The room where I teach is at the end of one of the hallways. I can go literally days, and probably weeks if I'm not careful, without interacting with my peers beyond brief smiles, "how are ya"s, or waves. This isolation has been exacerbated by having a different lunch schedule than the others in my department, which was admittedly self-inflicted because I wanted to have time to move the computer lab where I teach journalism during the last period of the day. While I like the quiet at the end of the hall and the time to move without the hallway crush, I do miss the brief connections afforded by shared lunches.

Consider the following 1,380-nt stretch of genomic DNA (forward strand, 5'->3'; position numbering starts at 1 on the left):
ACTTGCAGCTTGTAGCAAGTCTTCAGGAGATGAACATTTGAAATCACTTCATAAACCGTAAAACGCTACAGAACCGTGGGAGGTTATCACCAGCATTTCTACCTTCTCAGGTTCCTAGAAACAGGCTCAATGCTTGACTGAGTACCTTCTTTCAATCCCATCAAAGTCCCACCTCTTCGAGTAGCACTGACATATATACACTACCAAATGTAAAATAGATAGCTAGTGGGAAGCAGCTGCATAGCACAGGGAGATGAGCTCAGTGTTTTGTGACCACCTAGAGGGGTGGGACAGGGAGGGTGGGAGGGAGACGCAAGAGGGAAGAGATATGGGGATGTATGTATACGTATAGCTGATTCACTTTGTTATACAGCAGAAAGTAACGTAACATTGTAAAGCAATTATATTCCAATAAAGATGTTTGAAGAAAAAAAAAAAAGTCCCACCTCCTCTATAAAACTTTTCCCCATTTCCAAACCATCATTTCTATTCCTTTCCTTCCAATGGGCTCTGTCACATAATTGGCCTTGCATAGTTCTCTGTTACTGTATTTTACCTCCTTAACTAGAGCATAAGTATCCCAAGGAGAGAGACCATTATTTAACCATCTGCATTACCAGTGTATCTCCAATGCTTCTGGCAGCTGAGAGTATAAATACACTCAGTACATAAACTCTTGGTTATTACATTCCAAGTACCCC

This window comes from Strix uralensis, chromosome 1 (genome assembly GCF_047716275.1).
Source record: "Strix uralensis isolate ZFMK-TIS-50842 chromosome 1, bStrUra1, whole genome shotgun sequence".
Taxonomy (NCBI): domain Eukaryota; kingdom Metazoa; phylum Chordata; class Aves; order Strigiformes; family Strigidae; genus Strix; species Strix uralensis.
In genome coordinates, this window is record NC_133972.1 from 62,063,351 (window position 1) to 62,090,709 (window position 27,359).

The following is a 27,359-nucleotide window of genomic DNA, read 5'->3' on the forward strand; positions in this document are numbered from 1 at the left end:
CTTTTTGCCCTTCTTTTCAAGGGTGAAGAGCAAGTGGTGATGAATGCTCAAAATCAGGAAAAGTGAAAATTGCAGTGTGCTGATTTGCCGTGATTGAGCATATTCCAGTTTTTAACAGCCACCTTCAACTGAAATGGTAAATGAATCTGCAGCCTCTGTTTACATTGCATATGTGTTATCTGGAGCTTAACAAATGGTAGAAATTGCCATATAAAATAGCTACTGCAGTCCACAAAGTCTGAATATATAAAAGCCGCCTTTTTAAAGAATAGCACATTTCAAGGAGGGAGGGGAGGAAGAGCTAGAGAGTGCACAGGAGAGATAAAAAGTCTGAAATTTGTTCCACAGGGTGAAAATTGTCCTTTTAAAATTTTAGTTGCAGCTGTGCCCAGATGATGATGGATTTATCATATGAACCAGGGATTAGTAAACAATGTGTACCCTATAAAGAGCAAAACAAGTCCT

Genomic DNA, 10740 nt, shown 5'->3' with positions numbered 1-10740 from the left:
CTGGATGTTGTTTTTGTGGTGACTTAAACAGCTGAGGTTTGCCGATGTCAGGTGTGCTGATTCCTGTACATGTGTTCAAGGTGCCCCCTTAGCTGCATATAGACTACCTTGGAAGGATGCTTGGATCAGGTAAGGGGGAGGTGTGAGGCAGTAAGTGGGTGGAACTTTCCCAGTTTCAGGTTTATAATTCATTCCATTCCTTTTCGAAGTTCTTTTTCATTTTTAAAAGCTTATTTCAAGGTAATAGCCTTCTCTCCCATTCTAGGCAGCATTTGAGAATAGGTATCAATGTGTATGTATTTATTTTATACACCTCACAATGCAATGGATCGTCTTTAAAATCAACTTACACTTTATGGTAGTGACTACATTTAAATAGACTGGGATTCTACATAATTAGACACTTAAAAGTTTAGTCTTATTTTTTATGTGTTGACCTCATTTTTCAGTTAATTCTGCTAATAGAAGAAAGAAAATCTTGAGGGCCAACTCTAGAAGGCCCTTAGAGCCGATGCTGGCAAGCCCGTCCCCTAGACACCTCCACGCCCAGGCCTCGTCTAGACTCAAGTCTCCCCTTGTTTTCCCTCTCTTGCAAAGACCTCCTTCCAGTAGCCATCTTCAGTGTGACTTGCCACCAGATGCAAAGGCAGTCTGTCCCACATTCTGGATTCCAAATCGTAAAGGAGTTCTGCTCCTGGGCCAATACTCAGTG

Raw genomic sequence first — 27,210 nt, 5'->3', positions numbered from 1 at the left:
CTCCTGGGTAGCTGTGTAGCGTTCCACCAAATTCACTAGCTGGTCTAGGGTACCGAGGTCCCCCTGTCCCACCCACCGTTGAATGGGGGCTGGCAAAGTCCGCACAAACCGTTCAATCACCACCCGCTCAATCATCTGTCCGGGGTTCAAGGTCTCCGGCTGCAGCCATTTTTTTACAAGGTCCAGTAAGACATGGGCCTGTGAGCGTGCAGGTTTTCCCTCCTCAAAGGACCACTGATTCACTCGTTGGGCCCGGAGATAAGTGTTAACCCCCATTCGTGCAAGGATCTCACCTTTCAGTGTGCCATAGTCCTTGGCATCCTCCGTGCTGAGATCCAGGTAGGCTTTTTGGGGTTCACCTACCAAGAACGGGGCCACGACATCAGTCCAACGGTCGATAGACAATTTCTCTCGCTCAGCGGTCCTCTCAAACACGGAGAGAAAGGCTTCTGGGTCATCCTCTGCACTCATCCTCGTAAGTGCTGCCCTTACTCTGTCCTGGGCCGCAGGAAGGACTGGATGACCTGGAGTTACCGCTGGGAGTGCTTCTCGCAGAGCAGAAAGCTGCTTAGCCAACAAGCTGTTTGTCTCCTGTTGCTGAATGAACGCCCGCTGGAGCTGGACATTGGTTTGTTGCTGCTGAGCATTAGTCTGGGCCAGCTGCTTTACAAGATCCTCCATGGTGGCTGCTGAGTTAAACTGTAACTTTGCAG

Again, this deserves its own Slice when this colleague and I have fleshed out the idea further. The proverbial cat should be out of the bag sometime during the month.